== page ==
This is not just indiscriminate violence between frustrated youth. It is a new form of vicious racism that breaks down the traditional notion of white on black violence. Now there is hate and distrust between ethnic groups: white, Asian, Afro-Caribbean, African and those from the Middle East.
Comments once associated with far-right white groups can now be heard among the long-established immigrant communities. They fear the new arrivals in the same way they were once feared. Those feelings permeate down to their children.
A hard-hitting documentary made for teachers will be broadcast tomorrow, revealing the true level of inter-racial tension inside the school gates. Dealing with Race—on Teachers’ TV—will show how small altercations can spark mass fights.
In one scene an assistant headteacher from John Kelly Boys’ Technology College in London talks about a battle where up to 100 pupils ganged up on a few Afghan boys. ‘A group of people were fighting each other almost indiscriminately,’ says Richard Ockan.
To help newer groups of immigrants to integrate, John Kelly Boys’ has started running Saturday sessions for local families. It has already been successful in helping Somali youth integrate, and now the school is hoping it will do the same for the new Afghan population.
Nooralhaq Nasimi, spokesman for the Afghan Community Organisation of London, said youngsters needed to be given more protection by the police and the Home Office, adding that they were constantly being singled out for attack by more established ethnic minority groups. He said that schools had become increasingly dangerous.
‘We need a safe environment in our schools in order to tackle bullying and conflict among ethnic minorities,’ he said, adding that the knife culture was terrifying parents.
Senior police officers who are monitoring inter-community tensions are increasingly aware of an evolving hierarchy of violence between ethnic groups. Rob Beckley, the spokesman for the Association of Chief Police Officers on police and faith community issues, said that a form of inter-ethnic violence had developed, with newly arrived immigrants the most targeted and most vulnerable.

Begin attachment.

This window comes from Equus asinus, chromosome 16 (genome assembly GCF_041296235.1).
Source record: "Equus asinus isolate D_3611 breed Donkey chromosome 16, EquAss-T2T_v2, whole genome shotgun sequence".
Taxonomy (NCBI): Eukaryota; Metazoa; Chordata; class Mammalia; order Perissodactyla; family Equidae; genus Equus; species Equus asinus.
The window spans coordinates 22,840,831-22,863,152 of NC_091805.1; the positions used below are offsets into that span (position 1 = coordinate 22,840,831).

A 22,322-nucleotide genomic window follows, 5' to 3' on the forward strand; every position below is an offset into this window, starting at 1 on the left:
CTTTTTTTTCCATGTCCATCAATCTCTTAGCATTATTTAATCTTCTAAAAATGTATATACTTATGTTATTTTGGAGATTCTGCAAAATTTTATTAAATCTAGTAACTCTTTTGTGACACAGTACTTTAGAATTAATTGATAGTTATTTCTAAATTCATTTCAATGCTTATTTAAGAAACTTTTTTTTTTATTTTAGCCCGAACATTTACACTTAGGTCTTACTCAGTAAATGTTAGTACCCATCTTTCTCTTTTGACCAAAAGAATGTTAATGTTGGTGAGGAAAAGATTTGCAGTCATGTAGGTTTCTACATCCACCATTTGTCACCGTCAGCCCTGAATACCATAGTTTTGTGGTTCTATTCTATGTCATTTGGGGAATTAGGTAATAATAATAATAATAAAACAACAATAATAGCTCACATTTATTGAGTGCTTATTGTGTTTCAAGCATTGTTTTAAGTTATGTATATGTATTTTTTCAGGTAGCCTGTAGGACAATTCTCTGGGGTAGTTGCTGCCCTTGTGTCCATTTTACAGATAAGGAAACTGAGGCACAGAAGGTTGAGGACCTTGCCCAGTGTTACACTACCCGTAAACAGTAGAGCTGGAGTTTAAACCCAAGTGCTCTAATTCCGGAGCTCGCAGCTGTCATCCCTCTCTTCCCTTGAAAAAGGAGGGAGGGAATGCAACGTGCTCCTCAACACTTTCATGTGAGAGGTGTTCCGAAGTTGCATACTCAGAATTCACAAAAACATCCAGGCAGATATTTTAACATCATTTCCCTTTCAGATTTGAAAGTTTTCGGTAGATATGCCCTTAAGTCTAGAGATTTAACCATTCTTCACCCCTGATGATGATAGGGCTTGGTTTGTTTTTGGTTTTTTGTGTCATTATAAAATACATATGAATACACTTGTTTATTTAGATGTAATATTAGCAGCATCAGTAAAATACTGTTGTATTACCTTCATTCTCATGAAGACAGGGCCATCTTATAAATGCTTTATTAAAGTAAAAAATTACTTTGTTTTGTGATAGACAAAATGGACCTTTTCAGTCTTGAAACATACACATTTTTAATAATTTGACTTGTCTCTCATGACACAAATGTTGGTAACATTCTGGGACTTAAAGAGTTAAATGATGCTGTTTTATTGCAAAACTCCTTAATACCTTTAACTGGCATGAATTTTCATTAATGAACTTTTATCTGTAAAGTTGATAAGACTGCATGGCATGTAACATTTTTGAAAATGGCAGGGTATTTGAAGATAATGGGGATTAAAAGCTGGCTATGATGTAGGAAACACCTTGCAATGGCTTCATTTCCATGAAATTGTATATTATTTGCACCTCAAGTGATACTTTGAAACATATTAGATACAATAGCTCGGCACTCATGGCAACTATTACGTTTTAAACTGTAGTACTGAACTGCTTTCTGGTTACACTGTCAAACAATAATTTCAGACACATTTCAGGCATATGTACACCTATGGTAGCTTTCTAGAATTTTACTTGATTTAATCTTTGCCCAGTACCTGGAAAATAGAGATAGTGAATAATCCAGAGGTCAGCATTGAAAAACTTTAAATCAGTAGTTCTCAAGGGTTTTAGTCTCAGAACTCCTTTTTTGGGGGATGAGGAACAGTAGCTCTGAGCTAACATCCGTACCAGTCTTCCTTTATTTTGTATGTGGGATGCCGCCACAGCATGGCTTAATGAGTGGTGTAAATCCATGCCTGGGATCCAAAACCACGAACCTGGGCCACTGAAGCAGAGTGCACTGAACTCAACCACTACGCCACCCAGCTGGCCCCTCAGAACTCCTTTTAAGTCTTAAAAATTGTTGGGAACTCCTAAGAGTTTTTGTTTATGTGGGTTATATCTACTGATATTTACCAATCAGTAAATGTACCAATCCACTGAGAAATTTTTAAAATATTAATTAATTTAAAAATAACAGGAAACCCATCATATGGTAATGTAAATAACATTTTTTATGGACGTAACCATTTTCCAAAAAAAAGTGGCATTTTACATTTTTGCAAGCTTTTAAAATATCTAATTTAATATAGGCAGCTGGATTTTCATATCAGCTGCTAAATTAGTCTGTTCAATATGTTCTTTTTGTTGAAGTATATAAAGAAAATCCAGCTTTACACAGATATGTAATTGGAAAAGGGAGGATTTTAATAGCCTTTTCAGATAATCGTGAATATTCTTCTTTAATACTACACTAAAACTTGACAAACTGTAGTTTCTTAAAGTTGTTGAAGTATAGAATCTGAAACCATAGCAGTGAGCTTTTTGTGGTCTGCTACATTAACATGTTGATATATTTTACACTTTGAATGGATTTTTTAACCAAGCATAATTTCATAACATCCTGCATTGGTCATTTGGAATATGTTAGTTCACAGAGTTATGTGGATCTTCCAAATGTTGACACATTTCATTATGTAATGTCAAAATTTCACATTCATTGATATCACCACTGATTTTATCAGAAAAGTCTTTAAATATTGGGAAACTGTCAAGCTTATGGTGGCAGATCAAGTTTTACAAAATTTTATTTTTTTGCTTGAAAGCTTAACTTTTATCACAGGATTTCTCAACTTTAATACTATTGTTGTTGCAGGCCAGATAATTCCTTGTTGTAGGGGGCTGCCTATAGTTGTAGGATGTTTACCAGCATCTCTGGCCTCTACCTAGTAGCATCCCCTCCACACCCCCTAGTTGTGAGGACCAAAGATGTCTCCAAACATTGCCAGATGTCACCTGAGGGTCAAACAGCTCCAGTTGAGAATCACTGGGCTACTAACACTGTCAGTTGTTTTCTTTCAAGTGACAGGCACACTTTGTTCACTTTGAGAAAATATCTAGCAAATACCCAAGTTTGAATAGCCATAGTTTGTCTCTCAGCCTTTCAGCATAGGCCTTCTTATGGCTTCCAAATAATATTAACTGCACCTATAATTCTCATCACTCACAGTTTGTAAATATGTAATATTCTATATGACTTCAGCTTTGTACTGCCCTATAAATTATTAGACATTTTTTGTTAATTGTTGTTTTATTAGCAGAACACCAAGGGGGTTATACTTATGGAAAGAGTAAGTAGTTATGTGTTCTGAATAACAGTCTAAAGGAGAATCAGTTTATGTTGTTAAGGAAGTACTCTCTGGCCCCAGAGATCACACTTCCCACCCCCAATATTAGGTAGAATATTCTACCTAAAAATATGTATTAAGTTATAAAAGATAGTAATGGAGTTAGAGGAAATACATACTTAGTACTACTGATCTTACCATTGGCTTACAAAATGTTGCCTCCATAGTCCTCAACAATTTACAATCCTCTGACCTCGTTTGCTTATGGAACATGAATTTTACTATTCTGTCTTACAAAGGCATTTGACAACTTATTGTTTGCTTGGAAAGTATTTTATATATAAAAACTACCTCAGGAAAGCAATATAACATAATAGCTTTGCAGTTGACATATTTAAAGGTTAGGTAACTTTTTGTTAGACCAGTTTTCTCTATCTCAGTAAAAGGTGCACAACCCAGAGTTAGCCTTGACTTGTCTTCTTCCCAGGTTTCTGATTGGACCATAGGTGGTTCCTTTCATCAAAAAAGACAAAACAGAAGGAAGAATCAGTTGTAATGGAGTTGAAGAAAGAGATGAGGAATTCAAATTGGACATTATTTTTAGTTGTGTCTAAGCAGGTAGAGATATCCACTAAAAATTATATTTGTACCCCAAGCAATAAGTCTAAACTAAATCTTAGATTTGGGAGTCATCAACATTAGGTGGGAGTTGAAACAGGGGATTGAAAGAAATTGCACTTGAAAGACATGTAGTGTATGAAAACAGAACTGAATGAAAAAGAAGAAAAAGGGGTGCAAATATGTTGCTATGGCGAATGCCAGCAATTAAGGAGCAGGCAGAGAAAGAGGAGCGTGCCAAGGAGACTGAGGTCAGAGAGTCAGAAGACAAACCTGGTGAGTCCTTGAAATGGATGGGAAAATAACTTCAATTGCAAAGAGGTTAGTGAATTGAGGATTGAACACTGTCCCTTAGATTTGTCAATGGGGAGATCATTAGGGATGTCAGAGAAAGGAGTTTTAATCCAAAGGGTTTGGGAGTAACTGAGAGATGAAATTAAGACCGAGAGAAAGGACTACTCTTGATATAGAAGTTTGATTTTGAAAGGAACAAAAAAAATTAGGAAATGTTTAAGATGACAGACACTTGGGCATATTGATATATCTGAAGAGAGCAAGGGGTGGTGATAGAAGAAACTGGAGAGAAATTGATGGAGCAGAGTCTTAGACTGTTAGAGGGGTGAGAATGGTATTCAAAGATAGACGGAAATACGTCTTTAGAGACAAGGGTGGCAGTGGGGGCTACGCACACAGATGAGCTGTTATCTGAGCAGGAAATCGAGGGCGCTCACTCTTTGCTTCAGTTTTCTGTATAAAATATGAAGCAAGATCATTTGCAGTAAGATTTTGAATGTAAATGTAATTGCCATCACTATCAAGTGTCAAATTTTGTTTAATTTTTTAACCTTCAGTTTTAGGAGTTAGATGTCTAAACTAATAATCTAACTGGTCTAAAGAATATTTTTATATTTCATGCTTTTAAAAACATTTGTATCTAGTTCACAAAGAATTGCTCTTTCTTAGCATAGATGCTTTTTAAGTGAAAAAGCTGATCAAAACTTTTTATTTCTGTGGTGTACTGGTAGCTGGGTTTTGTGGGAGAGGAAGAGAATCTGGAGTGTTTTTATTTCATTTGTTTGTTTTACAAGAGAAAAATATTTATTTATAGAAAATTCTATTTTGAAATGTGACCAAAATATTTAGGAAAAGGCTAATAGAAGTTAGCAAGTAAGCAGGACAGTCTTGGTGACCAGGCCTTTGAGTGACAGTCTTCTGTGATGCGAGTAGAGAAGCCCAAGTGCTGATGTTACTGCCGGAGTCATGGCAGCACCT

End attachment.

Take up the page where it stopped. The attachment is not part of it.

‘There is at least one incident a week of serious disturbances based around schools among groups, sometimes inter-ethnic, sometimes gangs. It is an issue significant enough to merit substantial police intervention on occasion.’
Beckley, also assistant chief constable of Hertfordshire, said that some school-based gangs were adopting an aggressive stance based on religious and cultural identities.
In the past month police have responded to four major outbreaks of violence in Britain’s inner cities involving young people from differing backgrounds. ‘These are significant incidents that might set a trend in the surrounding community,’ said Beckley. ‘The carrying of knives is causing problems and carries big consequences.’
The most senior police officers monitoring Britain’s complex and constantly shifting race relations say that the Somali community, in particular, has been subject to violent attack by other ethnic groups.
‘Disturbances affecting the Somali community have been recorded from Plymouth right up to Glasgow,’ said Beckley. ‘A lot of the Somali families came over in the early Nineties, compared to some of the Asian and black communities who are now third generation and well established. There is a real vulnerability about the most newly arrived.’
The myths about the new communities are perpetuated across the country. In Washwood Heath, young Asian people talk about perceptions of the newcomers that were once used to alienate them.